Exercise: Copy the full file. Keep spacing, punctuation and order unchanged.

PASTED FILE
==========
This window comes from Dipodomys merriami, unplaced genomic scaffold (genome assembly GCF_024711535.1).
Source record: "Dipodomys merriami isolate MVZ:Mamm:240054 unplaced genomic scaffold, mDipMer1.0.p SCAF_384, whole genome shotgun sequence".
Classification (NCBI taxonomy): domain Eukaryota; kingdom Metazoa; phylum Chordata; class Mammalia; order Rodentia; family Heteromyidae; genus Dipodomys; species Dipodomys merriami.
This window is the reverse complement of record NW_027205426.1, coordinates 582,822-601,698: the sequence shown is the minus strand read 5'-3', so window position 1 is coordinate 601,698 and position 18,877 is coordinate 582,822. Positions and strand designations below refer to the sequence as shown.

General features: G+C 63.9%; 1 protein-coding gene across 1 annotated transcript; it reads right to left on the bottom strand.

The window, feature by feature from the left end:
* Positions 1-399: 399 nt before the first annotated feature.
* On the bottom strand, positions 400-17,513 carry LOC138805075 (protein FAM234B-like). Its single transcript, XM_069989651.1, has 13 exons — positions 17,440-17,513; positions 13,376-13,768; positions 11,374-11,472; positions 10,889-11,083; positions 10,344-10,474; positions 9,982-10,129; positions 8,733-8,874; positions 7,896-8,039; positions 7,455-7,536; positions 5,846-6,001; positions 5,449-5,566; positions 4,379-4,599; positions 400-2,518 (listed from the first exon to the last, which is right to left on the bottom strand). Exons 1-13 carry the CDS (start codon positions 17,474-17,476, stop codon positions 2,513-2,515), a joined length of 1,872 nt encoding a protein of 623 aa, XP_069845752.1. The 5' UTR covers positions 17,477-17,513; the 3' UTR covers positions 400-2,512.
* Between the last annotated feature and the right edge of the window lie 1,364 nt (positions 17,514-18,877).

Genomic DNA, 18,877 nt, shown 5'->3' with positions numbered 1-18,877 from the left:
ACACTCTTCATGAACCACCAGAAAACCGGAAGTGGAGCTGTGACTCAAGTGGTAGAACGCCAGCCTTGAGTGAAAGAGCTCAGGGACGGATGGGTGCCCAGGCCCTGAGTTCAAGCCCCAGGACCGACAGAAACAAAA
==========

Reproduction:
This window comes from Dipodomys merriami, unplaced genomic scaffold (genome assembly GCF_024711535.1).
Source record: "Dipodomys merriami isolate MVZ:Mamm:240054 unplaced genomic scaffold, mDipMer1.0.p SCAF_384, whole genome shotgun sequence".
Classification (NCBI taxonomy): domain Eukaryota; kingdom Metazoa; phylum Chordata; class Mammalia; order Rodentia; family Heteromyidae; genus Dipodomys; species Dipodomys merriami.
This window is the reverse complement of record NW_027205426.1, coordinates 582,822-601,698: the sequence shown is the minus strand read 5'-3', so window position 1 is coordinate 601,698 and position 18,877 is coordinate 582,822. Positions and strand designations below refer to the sequence as shown.

General features: G+C 63.9%; 1 protein-coding gene across 1 annotated transcript; it reads right to left on the bottom strand.

The window, feature by feature from the left end:
* Positions 1-399: 399 nt before the first annotated feature.
* On the bottom strand, positions 400-17,513 carry LOC138805075 (protein FAM234B-like). Its single transcript, XM_069989651.1, has 13 exons — positions 17,440-17,513; positions 13,376-13,768; positions 11,374-11,472; positions 10,889-11,083; positions 10,344-10,474; positions 9,982-10,129; positions 8,733-8,874; positions 7,896-8,039; positions 7,455-7,536; positions 5,846-6,001; positions 5,449-5,566; positions 4,379-4,599; positions 400-2,518 (listed from the first exon to the last, which is right to left on the bottom strand). Exons 1-13 carry the CDS (start codon positions 17,474-17,476, stop codon positions 2,513-2,515), a joined length of 1,872 nt encoding a protein of 623 aa, XP_069845752.1. The 5' UTR covers positions 17,477-17,513; the 3' UTR covers positions 400-2,512.
* Between the last annotated feature and the right edge of the window lie 1,364 nt (positions 17,514-18,877).

Genomic DNA, 18,877 nt, shown 5'->3' with positions numbered 1-18,877 from the left:
ACACTCTTCATGAACCACCAGAAAACCGGAAGTGGAGCTGTGACTCAAGTGGTAGAACGCCAGCCTTGAGTGAAAGAGCTCAGGGACGGATGGGTGCCCAGGCCCTGAGTTCAAGCCCCAGGACCGACAGAAACAAAA